Luminescence dating accuracy

Heat or light can eject charges from traps T back into the conduction band.

When an electron recombines with a luminescence center L, a photon is emitted.

This phenomenon forms the basis of thermoluminescence and optical dating.

luminescence dating accuracy-83

The amount of light emitted during luminescence measurement of the sediment depends upon the total radiation dose to which the crystalline material has been exposed during its burial and is called as natural signal.

This measured signal provides a measure to the palaeodose received in the intervening period of burial.

The amount of the accumulated palaeodose is proportional to both the rate of radiation absorption by the material, and the time that has elapsed between the initializing event and the luminescence read-out.

The following simple equation relates these quantities: The total radiation dose which material receives annually is called as annual radiation dose.

The rate of radiation dose can be assessed to the desired accuracy.

Ionising radiation exists in the form of alpha, beta and gamma rays, and originates from radioactive decays of the naturally occurring elements, uranium, thorium and potassium present in the sediments.Cosmic rays also contribute to the total level of radiation.Trapping: Upon exposure to nuclear radiation, some bound electrons of the atoms making up a mineral's lattice are detached from their parent nuclei and become freely mobile: they are said to enter the conduction band.Structural defects in the lattice (vacancies, interstitial atoms, and substitutional impurities) create localized charge deficits, which act as traps T for the conduction electrons.Most electrons recombine or are briefly trapped in very shallow traps, but a few are trapped at deep traps and remain there over geological time-scales (1-1000 Ma).The now charge-deficient ion that contributed the trapped charge becomes a luminescence center L Recombination: Electrons trapped in deep traps T do not readily recombine unless induced to do so by natural "clock-resetting events", or under strictly controlled laboratory conditions.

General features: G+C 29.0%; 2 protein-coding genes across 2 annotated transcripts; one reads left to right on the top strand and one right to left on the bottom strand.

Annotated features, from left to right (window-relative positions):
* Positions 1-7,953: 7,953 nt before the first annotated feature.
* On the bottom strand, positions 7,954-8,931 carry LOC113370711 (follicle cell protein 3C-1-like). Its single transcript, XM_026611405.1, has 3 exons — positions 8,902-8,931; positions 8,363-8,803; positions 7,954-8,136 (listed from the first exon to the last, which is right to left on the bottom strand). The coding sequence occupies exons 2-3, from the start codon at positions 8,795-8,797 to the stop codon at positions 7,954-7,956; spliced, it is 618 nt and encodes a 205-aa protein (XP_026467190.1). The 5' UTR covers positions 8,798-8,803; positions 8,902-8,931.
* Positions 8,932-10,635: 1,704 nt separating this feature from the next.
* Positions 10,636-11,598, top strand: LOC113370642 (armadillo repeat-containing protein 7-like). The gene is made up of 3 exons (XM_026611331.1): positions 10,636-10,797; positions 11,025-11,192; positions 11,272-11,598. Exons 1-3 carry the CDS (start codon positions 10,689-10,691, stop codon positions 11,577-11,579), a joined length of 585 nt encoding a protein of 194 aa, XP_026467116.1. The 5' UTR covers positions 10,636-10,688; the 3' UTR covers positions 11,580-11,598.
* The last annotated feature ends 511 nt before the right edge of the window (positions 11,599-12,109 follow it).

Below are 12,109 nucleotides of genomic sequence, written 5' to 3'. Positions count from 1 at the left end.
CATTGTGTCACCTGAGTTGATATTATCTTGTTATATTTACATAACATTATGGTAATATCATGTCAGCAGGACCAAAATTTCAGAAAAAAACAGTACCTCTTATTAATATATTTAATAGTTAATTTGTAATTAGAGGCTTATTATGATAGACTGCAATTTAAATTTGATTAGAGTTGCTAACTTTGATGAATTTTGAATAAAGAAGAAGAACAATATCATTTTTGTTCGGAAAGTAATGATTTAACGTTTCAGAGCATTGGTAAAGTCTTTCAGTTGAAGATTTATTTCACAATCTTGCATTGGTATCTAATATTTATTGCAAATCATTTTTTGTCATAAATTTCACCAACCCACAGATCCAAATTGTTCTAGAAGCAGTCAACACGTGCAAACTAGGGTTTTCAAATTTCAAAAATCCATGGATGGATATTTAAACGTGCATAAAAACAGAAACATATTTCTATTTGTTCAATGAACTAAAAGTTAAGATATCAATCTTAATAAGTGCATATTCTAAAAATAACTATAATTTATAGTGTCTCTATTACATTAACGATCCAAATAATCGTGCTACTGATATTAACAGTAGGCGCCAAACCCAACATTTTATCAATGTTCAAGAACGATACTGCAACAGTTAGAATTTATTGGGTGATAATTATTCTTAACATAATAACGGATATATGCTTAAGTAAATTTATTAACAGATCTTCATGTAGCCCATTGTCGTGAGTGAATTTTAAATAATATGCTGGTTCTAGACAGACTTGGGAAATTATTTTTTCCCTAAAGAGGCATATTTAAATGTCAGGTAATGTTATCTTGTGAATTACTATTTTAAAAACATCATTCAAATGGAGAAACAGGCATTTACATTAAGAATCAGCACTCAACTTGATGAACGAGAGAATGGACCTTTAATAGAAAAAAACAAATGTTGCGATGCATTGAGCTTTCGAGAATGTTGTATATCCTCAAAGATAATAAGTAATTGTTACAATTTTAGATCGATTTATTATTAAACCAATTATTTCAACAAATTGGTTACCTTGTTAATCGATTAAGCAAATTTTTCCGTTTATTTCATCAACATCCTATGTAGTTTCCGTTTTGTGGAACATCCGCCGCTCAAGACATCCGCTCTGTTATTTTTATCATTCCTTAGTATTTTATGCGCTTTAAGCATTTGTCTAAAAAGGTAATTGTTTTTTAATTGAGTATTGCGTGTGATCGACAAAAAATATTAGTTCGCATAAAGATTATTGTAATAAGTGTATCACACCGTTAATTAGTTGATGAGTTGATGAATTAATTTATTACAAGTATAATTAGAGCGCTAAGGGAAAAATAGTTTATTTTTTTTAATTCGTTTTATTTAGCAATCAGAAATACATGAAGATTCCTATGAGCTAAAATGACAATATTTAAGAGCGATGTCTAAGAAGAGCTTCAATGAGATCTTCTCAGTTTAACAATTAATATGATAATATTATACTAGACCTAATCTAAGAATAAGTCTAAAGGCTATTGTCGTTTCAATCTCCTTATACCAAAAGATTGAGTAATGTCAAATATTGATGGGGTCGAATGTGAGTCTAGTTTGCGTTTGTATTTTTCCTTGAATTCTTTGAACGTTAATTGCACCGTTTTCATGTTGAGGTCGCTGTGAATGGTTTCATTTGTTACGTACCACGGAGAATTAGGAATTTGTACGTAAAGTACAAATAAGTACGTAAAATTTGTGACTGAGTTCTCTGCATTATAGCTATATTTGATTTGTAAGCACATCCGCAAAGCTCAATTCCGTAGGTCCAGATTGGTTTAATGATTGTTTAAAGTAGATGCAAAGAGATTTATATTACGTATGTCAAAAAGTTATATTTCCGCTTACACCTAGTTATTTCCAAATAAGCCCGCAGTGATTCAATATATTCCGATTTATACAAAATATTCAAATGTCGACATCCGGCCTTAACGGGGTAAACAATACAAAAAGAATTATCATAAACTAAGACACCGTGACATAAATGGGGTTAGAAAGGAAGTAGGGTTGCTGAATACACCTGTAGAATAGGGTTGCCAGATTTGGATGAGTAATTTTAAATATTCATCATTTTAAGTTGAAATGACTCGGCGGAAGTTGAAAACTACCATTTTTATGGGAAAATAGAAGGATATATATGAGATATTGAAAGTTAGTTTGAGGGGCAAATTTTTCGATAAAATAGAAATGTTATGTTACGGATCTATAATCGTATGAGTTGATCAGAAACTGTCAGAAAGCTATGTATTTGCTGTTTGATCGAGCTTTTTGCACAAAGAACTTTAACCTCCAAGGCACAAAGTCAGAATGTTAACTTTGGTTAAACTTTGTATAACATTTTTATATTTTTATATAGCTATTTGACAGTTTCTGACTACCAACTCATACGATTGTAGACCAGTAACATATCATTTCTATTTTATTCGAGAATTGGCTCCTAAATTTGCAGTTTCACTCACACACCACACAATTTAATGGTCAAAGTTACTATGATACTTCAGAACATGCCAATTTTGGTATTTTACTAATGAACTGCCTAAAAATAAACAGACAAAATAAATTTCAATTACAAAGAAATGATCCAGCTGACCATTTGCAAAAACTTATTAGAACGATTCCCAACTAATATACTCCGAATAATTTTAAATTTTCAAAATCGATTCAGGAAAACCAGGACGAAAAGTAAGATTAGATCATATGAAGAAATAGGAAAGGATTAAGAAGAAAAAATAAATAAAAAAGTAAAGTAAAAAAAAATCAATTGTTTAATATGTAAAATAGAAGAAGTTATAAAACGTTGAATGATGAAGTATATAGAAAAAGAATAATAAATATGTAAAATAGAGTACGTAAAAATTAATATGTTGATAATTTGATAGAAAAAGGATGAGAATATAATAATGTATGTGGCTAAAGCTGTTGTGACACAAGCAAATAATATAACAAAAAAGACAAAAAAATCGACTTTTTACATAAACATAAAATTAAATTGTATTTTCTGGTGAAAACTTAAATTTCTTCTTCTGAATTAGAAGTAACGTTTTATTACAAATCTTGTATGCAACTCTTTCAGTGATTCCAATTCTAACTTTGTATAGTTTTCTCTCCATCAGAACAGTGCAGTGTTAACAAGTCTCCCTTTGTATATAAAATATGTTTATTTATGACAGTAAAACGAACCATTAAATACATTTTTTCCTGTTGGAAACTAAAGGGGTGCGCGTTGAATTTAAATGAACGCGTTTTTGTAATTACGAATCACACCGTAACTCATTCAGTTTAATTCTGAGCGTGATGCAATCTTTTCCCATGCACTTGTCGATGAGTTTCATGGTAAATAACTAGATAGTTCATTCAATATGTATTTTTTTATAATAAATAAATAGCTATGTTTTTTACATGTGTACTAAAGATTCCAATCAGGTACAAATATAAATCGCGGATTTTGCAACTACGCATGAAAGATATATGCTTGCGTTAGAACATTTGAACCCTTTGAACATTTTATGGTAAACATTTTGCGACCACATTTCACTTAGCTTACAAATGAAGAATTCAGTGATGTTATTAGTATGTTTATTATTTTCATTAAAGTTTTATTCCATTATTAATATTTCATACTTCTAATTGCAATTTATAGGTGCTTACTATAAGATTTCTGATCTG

59 Comments

  1. Heat or light can eject charges from traps T back into the conduction band.

  2. When an electron recombines with a luminescence center L, a photon is emitted.

  3. This phenomenon forms the basis of thermoluminescence and optical dating.

  4. Luminescence dating of sediment relies upon the fact that the geological luminescence signal of the sediment is reduced to a near-zero residual due to exposure to daylight during weathering and transport (see Aitken, 1985, 1998).

  5. The amount of light emitted during luminescence measurement of the sediment depends upon the total radiation dose to which the crystalline material has been exposed during its burial and is called as natural signal.

  6. This measured signal provides a measure to the palaeodose received in the intervening period of burial.

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